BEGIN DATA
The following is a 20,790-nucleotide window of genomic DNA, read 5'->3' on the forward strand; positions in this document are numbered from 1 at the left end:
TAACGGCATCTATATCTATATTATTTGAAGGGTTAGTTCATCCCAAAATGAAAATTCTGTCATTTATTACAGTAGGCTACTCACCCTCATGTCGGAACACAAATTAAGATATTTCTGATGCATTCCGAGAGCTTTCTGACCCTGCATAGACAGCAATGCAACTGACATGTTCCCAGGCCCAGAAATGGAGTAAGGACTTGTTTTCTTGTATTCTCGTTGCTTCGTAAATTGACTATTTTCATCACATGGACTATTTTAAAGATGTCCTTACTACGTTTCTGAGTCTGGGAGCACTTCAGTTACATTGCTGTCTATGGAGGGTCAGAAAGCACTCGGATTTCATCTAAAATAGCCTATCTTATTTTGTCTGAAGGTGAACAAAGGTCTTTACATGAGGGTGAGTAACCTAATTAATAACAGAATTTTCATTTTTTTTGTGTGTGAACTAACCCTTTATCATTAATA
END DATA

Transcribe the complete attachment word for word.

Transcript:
The following is a 20,790-nucleotide window of genomic DNA, read 5'->3' on the forward strand; positions in this document are numbered from 1 at the left end:
TAACGGCATCTATATCTATATTATTTGAAGGGTTAGTTCATCCCAAAATGAAAATTCTGTCATTTATTACAGTAGGCTACTCACCCTCATGTCGGAACACAAATTAAGATATTTCTGATGCATTCCGAGAGCTTTCTGACCCTGCATAGACAGCAATGCAACTGACATGTTCCCAGGCCCAGAAATGGAGTAAGGACTTGTTTTCTTGTATTCTCGTTGCTTCGTAAATTGACTATTTTCATCACATGGACTATTTTAAAGATGTCCTTACTACGTTTCTGAGTCTGGGAGCACTTCAGTTACATTGCTGTCTATGGAGGGTCAGAAAGCACTCGGATTTCATCTAAAATAGCCTATCTTATTTTGTCTGAAGGTGAACAAAGGTCTTTACATGAGGGTGAGTAACCTAATTAATAACAGAATTTTCATTTTTTTTGTGTGTGAACTAACCCTTTATCATTAATA